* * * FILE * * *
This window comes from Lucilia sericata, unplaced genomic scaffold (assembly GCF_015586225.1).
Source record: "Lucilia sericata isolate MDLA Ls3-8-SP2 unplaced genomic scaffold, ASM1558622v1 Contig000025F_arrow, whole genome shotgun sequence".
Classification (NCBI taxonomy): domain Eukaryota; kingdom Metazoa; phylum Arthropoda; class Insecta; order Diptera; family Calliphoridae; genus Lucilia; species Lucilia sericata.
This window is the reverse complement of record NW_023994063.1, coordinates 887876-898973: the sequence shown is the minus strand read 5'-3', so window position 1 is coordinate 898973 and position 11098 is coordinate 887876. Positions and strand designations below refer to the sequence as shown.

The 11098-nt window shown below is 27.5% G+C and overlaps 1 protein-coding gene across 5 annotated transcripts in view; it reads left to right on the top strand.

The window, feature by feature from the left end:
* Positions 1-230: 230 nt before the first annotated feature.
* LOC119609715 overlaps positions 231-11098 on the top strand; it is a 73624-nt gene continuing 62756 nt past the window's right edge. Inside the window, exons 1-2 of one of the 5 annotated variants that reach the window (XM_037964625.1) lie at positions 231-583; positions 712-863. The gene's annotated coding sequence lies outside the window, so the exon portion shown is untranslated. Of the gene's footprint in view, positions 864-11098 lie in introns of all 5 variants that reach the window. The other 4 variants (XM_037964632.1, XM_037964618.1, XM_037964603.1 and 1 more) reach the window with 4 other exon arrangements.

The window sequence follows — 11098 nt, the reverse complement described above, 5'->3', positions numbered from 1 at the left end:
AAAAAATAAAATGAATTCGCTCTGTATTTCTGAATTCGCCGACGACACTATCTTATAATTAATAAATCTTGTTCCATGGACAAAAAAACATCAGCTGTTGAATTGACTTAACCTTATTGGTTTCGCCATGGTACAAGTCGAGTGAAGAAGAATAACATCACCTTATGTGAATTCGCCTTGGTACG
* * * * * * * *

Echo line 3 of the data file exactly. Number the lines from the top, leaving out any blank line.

Classification (NCBI taxonomy): domain Eukaryota; kingdom Metazoa; phylum Arthropoda; class Insecta; order Diptera; family Calliphoridae; genus Lucilia; species Lucilia sericata.